Isidore takes care to name classical and Christian scholars whose material he uses in descending order of frequency, Jerome, Plato, Donatus, Augustine and Josephus. He mentions as the Christians Origen and Augustine, but his translator Stephen Barney notes as remarkable that he never names the compilers of the encyclopedias that he used "at second or third hand", Aulus Gellius, Nonius Marcellus, Lactantius and Martianus Capella. Barney further notes as "most striking" that Isidore never mentions three out of his four principal sources: Cassiodorus, S
Zhenxiong County is a county in the northeast of Yunnan province, under the administration of Zhaotong prefecture and bordering Guizhou and Sichuan. Zhengxiong County is located in the northeastern part of Yunnan province, it has an area of 3,785 square kilometres, a latitude ranging from 27° 17' to 27° 50' N and a longitude ranging from 104° 18' to 105° 19' E. The county has a maximum east-west width of 99 km, it borders Xuyong County to the east across the Chishui River, Hezhang County to the south, Yiliang County to the west, Weixin County to the north. The village of Delong in Potou Township is located near the triple intersection point of the three provinces, is so nicknamed the "fowl cry of the three provinces". By road, the prefectural seat of Zhaotong is 265 km to the west, Kunming is 598 km to the southwest, Guiyang is 326 km to the southeast, Chongqing is 505 km to the northeast, Chengdu 618 km to the north-northwest. Zhenxiong is located amongst the northern slopes of the Yunnan–Guizhou Plateau, with elevations increasing from northeast to southwest, although the central and southern areas are more level.
Elevations range from 2,416 m at Mount Jiayao, in the village of Maiche, An'er Township, down to 630 m in the village of Tongping, Luokan Town. Most of the county has a subtropical highland climate. Zhenxiong County consists of ten townships: Most people in Zhenxiong County speak Standard Chinese, used in the media, by the government, as the language of instruction in education. A notable exception is the Yi people, who speak the Yi language); the other significant minority group living in Zhenxiong County is the Miao people, who live at higher elevations in the county. Zhenxiong possesses rich mineral resources, including coal, pyrite and cryolite. Among them and pyrite have a wide distribution with richer reserves; the prospective reserves and industrial reserves of coal are 7.4 million tons and 4.517 million tons, respectively. The former accounts for 28.01% of provincial output, the latter is about 17.1%. The main road passing through Zhenxiong County is China Provincial Road, a shengdao or shoudou, or provincial road.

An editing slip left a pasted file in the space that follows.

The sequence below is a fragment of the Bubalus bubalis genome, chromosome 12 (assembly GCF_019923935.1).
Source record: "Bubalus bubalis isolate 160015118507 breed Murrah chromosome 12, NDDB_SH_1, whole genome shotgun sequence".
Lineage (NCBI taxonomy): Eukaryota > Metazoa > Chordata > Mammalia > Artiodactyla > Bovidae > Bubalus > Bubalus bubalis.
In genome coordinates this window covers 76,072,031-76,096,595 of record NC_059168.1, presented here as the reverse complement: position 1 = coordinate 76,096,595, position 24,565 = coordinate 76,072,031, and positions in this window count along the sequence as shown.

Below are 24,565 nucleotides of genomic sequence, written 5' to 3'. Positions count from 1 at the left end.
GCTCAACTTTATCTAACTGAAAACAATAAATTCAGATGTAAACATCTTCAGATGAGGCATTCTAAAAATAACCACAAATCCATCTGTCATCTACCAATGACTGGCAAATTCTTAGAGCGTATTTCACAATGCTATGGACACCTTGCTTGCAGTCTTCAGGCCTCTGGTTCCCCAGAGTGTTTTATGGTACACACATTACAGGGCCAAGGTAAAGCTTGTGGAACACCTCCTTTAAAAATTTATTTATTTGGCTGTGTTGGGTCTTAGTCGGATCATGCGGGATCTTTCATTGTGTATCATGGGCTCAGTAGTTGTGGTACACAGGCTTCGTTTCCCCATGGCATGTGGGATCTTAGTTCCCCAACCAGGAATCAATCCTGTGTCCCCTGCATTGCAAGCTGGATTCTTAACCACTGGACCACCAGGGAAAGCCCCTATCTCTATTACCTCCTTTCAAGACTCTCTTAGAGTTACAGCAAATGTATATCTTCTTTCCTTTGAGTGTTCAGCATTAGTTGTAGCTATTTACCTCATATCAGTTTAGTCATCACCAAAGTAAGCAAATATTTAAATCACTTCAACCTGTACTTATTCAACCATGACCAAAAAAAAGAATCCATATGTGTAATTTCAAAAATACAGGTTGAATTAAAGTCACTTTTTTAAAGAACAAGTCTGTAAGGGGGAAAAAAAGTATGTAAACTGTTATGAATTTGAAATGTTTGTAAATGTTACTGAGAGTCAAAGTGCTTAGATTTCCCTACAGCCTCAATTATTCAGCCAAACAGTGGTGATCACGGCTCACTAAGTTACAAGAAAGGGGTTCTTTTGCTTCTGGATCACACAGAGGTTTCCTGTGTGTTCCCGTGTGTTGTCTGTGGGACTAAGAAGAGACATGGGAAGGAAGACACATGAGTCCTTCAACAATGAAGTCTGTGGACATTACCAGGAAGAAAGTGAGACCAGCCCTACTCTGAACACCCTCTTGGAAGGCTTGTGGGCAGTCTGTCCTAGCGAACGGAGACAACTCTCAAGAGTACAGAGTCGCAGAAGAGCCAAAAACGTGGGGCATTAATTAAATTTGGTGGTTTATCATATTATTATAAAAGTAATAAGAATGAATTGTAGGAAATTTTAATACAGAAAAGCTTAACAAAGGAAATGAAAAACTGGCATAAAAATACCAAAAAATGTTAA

Other important provincial roads include and. China County Road and are important xiandao, or county-level roads that pass through Zhenxiong County. From Zhenxiong County, it is 320 km to Guiyang, 500 km to Chongqing, 535 km to Chengdu, 570 km to Kunming, 900 km to Nanning, 1200 km to Xi'an, 1220 km to Guangzhou, 1330 km to Shenzhen, 1570 km to Lanzhou, 1790 km to Xiamen, 2250 km to Beijing. Bijie Feixiong Airport, with flights to Beijing-Nanyuan, Chongqing, Guiyang, Kunming, Nanning, Shanghai-Hongqiao, Shenzhen, Xi'an, Xiamen, is 100 km by ground transport from Zhenxiong County. Zhaotong Airport, with flights to Beijing-Nanyuan, Chongqing and Kunming, is 260 km by ground transport from Zhenxiong County. Zhenxiong County Official Site